According to Mark Hale of the New York Post, the Yankees have sent representatives to Japan to scout Japanese pitcher Masahiro Tanaka. The 24-year-old right-hander, already in his seventh professional season, was profiled recently by Jonah Keri of Grantland and is expected to make the move to America for the 2014 season.
At the end of the 2013 season, Hiroki Kuroda, Andy Pettitte and Phil Hughes are set to hit the free agent market. Due to a recent surge, Ivan Nova has put himself squarely into the picture behind CC Sabathia in the 2014 Yankees rotation plans. Beyond that? There are holes to fill.
With Billy Eppler and Don Wakamatsu already gathering information on Tanaka's value for the Yankees, it's time for the New York fanbase to get to know a pitcher that could be part of the hot stove picture this offseason.
First and foremost, two things jump out when perusing Tanaka's statistics from Japan: A 19-0 record and declining K/9 rates over the last two seasons.
While wins and losses can be deceiving and ultimately factor in many things other than the performance of an individual pitcher, 19-0 is quite impressive. It's also very likely to open the eye of fans here in American when Tanaka's name does become mainstream in November or December.
As for the K/9 rates: Although Tanaka is missing bats at a smaller rate in 2012 and 2013 than he did in 2011, his ERA (1.20) and WHIP (0.93) are currently career bests.
Projecting the ultimate fate of a Japanese pitcher in Major League Baseball can be an arduous task, but Baseball America's Ben Badler was up to the chore in his evaluation of Tanaka in August.
In that evaluation, Badler gave a glimpse into what kind of pitcher Tanaka is expected to be in America, saying, "The most prized talent in Japan is Tanaka, a 24-year-old who some scouts project as a potential No. 2 starter who can immediately step into a major league rotation."
He went on to describe Tanaka's arsenal on the mound that has him projected to succeed to the level of a No. 2 starter in Major League Baseball:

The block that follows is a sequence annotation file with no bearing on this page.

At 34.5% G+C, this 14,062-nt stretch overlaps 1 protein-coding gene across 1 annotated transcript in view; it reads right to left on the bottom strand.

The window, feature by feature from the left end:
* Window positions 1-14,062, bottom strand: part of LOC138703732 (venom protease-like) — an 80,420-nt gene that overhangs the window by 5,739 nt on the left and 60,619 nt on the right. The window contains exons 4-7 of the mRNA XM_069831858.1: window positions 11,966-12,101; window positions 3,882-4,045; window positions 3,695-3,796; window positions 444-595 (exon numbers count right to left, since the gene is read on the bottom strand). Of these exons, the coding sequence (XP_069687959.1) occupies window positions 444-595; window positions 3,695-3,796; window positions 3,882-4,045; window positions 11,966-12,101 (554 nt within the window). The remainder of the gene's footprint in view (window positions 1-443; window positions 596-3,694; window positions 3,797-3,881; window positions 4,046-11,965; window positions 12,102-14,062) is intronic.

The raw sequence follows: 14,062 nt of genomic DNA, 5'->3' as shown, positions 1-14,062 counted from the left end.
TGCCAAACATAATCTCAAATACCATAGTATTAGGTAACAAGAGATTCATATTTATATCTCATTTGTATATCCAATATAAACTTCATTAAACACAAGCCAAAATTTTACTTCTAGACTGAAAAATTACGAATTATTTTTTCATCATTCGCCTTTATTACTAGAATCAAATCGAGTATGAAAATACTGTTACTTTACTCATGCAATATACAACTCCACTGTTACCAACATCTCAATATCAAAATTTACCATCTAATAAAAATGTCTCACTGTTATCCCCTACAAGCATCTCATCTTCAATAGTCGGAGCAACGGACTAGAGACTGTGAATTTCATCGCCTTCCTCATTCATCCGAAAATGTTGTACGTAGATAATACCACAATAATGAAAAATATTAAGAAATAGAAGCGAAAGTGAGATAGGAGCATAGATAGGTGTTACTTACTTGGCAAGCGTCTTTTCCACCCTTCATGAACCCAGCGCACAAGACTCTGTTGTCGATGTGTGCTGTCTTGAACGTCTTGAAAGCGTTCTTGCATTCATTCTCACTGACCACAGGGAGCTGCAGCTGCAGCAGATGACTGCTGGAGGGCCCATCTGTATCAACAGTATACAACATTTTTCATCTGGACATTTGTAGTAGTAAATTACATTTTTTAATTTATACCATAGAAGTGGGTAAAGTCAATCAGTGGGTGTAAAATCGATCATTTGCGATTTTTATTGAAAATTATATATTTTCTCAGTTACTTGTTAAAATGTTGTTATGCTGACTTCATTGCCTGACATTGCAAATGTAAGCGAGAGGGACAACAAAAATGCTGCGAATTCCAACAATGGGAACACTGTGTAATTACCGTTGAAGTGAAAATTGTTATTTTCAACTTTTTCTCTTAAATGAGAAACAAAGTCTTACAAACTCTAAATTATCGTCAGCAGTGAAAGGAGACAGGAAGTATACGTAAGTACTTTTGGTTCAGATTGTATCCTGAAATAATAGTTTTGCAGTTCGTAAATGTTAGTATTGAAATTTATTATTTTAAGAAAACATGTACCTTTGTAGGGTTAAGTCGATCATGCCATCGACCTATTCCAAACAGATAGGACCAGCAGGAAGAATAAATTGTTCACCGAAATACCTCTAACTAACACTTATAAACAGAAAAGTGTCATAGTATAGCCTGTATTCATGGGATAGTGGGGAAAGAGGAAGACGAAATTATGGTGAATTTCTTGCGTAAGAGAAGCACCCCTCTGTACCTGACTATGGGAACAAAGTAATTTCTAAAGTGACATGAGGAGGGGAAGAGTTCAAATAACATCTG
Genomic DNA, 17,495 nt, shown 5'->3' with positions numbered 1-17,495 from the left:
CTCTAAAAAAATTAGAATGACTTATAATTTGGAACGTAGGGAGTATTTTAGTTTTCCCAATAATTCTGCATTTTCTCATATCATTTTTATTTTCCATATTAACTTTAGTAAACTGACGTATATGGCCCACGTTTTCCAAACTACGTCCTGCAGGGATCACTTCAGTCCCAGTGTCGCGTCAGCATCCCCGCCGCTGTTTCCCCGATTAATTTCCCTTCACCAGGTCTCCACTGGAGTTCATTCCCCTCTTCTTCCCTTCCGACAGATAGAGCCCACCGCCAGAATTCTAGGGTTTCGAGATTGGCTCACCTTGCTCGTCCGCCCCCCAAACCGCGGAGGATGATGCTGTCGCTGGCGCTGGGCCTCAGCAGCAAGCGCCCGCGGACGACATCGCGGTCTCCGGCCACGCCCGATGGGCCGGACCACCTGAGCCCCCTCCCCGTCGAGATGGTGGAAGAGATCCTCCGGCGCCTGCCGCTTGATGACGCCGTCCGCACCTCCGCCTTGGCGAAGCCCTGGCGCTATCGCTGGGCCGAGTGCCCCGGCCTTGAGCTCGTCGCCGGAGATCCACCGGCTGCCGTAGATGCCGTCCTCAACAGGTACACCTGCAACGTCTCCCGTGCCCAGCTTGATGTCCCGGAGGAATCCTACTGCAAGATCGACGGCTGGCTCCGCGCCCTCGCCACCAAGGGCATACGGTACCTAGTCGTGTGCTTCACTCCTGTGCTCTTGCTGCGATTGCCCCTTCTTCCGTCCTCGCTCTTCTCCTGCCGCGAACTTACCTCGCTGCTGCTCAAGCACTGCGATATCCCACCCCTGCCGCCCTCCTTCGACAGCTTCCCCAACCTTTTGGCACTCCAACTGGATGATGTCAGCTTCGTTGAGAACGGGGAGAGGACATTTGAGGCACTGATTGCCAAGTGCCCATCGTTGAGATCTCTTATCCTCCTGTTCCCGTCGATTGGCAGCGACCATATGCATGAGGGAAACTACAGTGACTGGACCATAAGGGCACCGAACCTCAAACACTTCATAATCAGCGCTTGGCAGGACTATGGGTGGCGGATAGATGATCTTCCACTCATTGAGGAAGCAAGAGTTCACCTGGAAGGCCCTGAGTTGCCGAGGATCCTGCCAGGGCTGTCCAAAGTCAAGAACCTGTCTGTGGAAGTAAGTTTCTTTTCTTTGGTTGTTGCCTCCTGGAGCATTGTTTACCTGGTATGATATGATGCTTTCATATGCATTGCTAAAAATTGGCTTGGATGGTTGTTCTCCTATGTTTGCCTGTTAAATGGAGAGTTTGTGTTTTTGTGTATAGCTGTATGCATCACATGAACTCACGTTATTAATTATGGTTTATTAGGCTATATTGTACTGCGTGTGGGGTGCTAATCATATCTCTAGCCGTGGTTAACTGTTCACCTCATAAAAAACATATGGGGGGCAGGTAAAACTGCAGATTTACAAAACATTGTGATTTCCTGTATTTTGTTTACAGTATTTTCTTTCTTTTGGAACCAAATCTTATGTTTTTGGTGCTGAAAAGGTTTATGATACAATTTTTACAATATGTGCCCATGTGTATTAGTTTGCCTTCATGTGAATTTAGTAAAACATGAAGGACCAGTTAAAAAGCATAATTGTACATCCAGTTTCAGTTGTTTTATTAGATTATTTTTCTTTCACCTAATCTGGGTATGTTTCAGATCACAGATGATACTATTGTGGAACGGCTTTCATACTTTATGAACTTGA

At 6-foot-2, 205 pounds, Tanaka throws a low-90s fastball that can touch 96 mph. Even though Tanaka can reach the mid-90s, his fastball is the pitch that gives some scouts pause because it comes in on a flat plane, making it more hittable than the velocity might suggest. Tanaka has two secondary pitches that have earned grades of 60 or better on the 20-80 scouting scale, including a 70 splitter with late downward action to keep hitters off his fastball. His low- to mid-80s slider is another plus weapon, while he’ll mix in a curveball as well.
If you're more of a visual evaluator when it comes to pitching talent, here is video of Tanaka on the hill:
As you can tell by watching the film and through Badler's excellent description, Tanaka's splitter is tremendous. It's easy to imagine left-handed hitters struggling to decipher that pitch, regardless of league or level.
Aesthetically, Tanaka reminds me of Hiroki Kurdoa. The difference? Kuroda came to America as a 33-year-old, without much hype and has pitched under the radar for most of his tenure in Major League Baseball. With a 119 ERA-plus in nearly 1,100 major league innings, Kuroda has been a perfect number two starter for both the Dodgers and Yankees.
Due to his age upon arrival, reluctance to take long-term deals or play in a city not named Los Angeles or New York, Kuroda has curtailed his earning potential.
Don't expect Tanaka to due to the same.
The success of Kuroda, and, on a larger scale, Yu Darvish, will likely outweigh fears of Tanaka becoming the next Daisuke Matsuzaka or Kei Igawa.
When it comes time for posting fees and free agent contracts, Tanaka is likely to receive less than Yu Darvish's total package, but, considering the dearth of free agent arms outside of Matt Garza, could be worth a total deal around what Anibal Sanchez received last offseason.
Of course, the nature of posting fees and the guessing game around which team will win the rights to offer Tanaka a deal will be just as intriguing as the actual contract he garners.
Outside of the Yankees, reports have surfaced about interest from the Giants (via CSN Bay Area), Rangers (via Baseball America's report cited earlier), Red Sox and A's (via the Boston Globe). With a pitching staff currently posting an ERA worse than anyone outside Houston and the sting of finishing second in the Darvish derby still hurting, Toronto could be a viable entrant into the mix as well.
There you have it, Yankees fans.
Tanaka is a potential No. 2 starter, likely on his way to America, in the midst of a 19-0 season, possessing a devastating splitter and about to be perused by big and small market teams.
If Yankees general manager Brian Cashman needs to fill three rotation holes in one winter, there's a decent chance that Tanaka will become a household name in New York.
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